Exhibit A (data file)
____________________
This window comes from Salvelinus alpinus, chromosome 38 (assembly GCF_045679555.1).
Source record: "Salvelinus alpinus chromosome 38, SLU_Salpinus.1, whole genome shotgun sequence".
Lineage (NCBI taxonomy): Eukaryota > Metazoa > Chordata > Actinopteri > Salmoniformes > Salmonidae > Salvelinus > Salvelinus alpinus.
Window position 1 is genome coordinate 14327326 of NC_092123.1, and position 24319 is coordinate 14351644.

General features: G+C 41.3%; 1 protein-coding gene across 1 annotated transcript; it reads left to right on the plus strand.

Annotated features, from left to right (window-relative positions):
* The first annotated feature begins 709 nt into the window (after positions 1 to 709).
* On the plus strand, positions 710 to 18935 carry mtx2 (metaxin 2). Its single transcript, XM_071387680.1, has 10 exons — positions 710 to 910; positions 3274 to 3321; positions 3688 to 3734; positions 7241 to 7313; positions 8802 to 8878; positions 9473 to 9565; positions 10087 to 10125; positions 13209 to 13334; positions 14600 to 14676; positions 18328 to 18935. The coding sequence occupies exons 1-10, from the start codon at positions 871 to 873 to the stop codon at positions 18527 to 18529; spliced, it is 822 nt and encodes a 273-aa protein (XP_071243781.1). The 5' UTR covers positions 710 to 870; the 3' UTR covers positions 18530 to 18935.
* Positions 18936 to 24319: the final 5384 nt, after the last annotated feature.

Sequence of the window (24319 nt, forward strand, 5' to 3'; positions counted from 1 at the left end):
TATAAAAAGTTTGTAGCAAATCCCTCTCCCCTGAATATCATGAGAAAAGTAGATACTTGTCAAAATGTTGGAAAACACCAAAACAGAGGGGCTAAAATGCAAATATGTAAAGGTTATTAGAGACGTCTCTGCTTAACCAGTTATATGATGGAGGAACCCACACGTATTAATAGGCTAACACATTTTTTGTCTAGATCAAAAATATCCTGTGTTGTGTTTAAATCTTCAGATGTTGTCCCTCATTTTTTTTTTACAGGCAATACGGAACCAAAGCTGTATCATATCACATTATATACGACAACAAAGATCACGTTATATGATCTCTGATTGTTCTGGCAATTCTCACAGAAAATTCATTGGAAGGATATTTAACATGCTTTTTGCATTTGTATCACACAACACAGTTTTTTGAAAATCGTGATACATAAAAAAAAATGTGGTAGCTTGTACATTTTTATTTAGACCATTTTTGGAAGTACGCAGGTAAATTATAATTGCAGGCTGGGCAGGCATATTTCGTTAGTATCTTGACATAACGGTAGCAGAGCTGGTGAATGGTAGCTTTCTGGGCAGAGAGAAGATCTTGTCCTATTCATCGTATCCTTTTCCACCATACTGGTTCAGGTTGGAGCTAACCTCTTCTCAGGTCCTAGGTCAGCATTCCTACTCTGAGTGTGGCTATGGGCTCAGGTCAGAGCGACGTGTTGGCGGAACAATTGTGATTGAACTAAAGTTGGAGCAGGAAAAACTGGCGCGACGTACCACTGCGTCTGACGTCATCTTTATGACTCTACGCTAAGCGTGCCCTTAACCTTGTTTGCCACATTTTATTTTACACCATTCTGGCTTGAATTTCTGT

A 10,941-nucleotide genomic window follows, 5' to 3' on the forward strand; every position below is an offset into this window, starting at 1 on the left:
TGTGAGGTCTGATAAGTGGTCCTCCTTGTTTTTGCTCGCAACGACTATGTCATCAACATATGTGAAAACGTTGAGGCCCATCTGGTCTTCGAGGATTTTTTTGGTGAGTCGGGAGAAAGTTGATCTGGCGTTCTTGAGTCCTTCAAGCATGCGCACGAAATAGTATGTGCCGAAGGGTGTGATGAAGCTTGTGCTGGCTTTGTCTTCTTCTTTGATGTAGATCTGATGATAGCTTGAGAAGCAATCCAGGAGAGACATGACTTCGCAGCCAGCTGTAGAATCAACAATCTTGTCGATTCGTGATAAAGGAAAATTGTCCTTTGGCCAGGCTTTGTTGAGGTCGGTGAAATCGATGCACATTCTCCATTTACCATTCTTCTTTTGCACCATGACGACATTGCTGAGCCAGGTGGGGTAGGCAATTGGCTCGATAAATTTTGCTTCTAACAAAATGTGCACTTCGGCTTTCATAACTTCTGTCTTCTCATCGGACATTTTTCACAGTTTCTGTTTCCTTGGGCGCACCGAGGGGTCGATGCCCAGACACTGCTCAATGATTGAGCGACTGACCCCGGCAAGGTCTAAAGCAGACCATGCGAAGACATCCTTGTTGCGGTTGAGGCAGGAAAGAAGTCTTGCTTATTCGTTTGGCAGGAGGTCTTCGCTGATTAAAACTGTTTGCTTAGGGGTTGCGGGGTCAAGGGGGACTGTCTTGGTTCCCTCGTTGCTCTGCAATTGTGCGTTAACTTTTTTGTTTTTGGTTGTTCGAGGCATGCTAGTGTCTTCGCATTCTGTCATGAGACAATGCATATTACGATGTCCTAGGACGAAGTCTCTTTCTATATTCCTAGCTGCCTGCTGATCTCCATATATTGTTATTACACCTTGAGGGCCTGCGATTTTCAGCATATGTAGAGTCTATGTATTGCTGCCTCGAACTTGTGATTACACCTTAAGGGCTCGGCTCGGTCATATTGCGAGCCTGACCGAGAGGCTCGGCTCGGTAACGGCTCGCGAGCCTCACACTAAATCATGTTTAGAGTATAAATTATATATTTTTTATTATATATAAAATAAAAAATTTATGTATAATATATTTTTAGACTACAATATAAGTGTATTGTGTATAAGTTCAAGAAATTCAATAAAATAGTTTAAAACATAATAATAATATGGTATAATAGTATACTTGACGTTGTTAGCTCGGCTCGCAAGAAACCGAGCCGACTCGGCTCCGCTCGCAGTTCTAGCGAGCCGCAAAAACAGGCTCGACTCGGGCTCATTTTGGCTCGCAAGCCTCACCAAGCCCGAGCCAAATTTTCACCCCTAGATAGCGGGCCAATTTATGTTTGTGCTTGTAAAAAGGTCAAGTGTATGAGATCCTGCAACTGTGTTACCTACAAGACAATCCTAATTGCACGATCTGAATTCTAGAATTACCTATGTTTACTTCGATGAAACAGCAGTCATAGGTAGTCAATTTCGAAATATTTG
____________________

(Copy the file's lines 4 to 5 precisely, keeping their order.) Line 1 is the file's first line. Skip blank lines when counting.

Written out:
Window position 1 is genome coordinate 14327326 of NC_092123.1, and position 24319 is coordinate 14351644.

General features: G+C 41.3%; 1 protein-coding gene across 1 annotated transcript; it reads left to right on the plus strand.